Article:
Message of peace to our motherland Ghana as the nation goes to the polls amidst pandemic

Voting Min.png Ghana is set to go to the polls on December 7, 2020

Sat, 28 Nov 2020 Source: Joe Kingsley Eyiah

I have been prompted by a new song put together by some of our local Ghanaian Canadian artistes for our upcoming election in Ghana to write this important message to our folks in Ghana, our dear motherland. The message in their song is very relevant to our time, especially when the year 2020 is not ‘business as usual’!

On December 7, 2020, Ghanaians go to the polls to elect a President and Members of Parliament. This is the seventh consecutive democratic process of choosing our President and Parliament under the Fourth Republic since 1992 and Ghanaians are very proud of this humble achievement that seems to be rare on the continent of Africa.

We are also grateful to God for His provision of peace and stability since the last days of military rule in Ghana in 1992.

This election follows immediately after the ‘controversial’ US Presidential Election just last month, which the incumbent President Donald Trump has refused to concede to the President-Elect Joe Biden and the much-needed change in politics to bring ‘America Back’ after a political situation of the deeply divided nation (USA) on party lines puts an onus task on Ghanaian voters to rise above ethnicity and party affiliations to select a President and a new Parliament that will serve the interest of Ghana as one nation with one people. This call is relevant! Success is the reward for relevance.

Irrelevance, on the other hand, is the “funeral dirge” of any organization or nation.

Political campaigns by parties contesting this year’s election, especially those of the ruling National Patriotic Party (NPP) and the main opposition party, the National Democratic Congress could be described as acrimonious and unhealthy with each party being at the other’s throat. Such vigorous attacks are not absent in any keenly contested political election anywhere in the world. However, PEACE eventually prevails wherever there is FREE and FAIR elections.

It is in this vein that I add my voice to all good-willing people and many artists calling for free, fair, and peaceful elections in Ghana this year.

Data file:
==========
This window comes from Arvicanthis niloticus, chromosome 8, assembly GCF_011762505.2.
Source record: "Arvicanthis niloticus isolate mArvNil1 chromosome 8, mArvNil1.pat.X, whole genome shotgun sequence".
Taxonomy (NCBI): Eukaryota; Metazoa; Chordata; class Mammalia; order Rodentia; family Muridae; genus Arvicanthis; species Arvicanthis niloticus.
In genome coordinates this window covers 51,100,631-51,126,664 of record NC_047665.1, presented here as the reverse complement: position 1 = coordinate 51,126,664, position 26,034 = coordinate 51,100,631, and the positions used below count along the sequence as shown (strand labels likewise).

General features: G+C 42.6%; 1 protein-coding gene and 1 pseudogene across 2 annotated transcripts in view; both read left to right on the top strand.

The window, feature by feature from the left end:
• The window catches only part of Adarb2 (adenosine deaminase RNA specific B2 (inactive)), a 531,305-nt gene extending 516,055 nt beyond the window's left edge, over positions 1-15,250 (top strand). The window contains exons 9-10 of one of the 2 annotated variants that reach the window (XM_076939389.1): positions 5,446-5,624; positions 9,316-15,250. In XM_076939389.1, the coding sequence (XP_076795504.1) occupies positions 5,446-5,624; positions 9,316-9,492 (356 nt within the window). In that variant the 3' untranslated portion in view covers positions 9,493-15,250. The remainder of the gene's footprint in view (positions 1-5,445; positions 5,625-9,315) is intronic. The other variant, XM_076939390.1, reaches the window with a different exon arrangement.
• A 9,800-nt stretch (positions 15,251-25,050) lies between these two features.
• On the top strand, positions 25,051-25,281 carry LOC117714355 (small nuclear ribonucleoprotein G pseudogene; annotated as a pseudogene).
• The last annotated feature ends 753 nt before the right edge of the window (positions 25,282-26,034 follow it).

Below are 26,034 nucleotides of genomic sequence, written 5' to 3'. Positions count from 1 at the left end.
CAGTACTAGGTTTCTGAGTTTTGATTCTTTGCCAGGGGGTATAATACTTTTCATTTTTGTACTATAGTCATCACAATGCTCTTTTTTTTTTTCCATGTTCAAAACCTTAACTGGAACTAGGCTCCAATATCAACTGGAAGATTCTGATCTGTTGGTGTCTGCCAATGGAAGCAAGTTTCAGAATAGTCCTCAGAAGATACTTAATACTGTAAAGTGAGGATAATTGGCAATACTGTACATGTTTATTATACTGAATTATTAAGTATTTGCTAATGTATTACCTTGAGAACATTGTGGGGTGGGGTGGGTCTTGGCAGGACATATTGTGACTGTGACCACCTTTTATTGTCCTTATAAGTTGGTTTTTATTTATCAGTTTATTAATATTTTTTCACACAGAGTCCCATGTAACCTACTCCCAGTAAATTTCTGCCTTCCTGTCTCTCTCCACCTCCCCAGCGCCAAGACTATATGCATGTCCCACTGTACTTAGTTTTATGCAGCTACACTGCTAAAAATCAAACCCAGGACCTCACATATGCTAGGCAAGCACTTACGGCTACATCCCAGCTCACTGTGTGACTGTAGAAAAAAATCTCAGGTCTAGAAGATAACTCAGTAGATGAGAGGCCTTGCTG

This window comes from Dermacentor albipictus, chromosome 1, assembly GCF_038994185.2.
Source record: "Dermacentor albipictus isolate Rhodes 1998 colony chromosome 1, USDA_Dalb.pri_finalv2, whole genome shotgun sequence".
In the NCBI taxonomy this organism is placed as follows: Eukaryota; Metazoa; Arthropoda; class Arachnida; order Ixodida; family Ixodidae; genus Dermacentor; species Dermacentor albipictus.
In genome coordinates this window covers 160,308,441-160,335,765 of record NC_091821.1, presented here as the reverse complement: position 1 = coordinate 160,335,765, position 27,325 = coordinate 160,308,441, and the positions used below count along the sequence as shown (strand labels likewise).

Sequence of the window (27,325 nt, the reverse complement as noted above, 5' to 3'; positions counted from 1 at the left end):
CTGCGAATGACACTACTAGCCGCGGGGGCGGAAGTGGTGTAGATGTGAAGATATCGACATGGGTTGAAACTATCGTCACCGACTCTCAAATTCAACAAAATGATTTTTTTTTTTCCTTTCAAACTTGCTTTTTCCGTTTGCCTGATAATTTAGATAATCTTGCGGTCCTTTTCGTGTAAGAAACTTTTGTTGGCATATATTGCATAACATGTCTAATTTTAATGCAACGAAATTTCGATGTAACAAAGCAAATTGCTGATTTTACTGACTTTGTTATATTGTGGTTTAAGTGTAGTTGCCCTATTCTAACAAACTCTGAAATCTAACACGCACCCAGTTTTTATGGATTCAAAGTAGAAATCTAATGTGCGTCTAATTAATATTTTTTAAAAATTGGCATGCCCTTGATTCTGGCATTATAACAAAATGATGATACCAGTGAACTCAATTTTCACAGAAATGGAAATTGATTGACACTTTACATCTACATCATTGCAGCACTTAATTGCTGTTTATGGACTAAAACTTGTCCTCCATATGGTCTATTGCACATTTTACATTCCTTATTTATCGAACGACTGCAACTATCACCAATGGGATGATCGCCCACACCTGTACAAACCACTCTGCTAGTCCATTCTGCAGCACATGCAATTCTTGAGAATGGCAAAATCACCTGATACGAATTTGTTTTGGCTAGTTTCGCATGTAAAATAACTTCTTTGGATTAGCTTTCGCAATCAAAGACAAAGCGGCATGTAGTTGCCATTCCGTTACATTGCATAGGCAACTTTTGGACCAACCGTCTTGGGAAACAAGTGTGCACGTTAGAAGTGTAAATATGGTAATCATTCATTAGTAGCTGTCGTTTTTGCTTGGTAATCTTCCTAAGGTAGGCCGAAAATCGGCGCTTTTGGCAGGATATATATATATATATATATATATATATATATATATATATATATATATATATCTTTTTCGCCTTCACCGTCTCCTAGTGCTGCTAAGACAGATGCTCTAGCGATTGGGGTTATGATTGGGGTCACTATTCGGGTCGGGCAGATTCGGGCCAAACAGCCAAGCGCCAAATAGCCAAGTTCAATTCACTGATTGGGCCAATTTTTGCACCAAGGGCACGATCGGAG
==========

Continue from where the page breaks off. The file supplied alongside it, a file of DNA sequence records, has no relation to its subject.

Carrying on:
I experienced the acronym and high political tension between the two main political parties (the National Patriotic Party and the National Democratic Congress) in Ghana when I visited the motherland in 2012 before the national elections that year. Then came the sudden demise of President Prof Attah Mills in July.

This event (his death and the subsequent national mourning) ushered some decorum into the political landscape of the country! Bitter enemies in the political arena joined hands to honour the deceased President who was dishonoured during his serving time. Pastors of the land rightly used his funeral to call politicians to order! Subsequently, sense ruled over greed and animosity. Were some party functionaries calling for sympathy votes because of this event? Wait!

Interestingly, the course quickly changed from discussing people and even sad national events to discussing issues! Issues that bother on national development like education, health, employment, agriculture, and housing among others.

Though it is unfortunate that so much time has been spent in Ghana’s political campaign discussing people, the time spent on discussing issues must take the better part of the Ghanaian populace and bring the electorate to the ballot box to vote for the party with realistic issues that would move our country forward for the benefit of all.

Politicians vying for high offices of the nation must be scrutinized carefully by the electorate to uncover those who use issues as mere promises and political gimmicks just to win votes from the electorate. Political parties which fail to demonstrate the urgency of prioritizing the NEEDS (and NOT WANTS) of the country for development must not be voted to power.

Even overwhelming events which have happened in the country this year such as the untimely death of the first President of our Fourth Republic (the longest-serving Head of State of Ghana) J.J Rawlings and the many unfortunate road accidents which have claimed the lives of political activists on sides of the political divide in the country including Members of Parliament, just some few months before the elections must not influence voters to vote otherwise. There should be no sympathy votes for either NDC or NPP because of the high profile deaths in their camps this year! Vote wisely, vote on issues which would bring development, and let peace prevail in Ghana.

Though some of us are away from our motherland and unfortunately have no opportunity to exercise our franchise in the December 7 elections, our hearts are all with Ghanaian voters who go to the polls on that day. We are praying for PEACE in this important event in Ghana during this COVID-19 pandemic. We have already suffered enough pain and hardships during this year.

Post-election ‘drama’ which is going on in the USA (the biggest democracy in the world) could be described as unfortunate and unacceptable. Ghanaians ought to live above such post-election drama and prove to the whole world that we are democratically matured as the “Political School Prefect” of Africa. Let there be free, fair, and peaceful elections in Ghana come December 7. May the best candidates win the Presidential and Parliamentary elections!


Columnist: Joe Kingsley Eyiah
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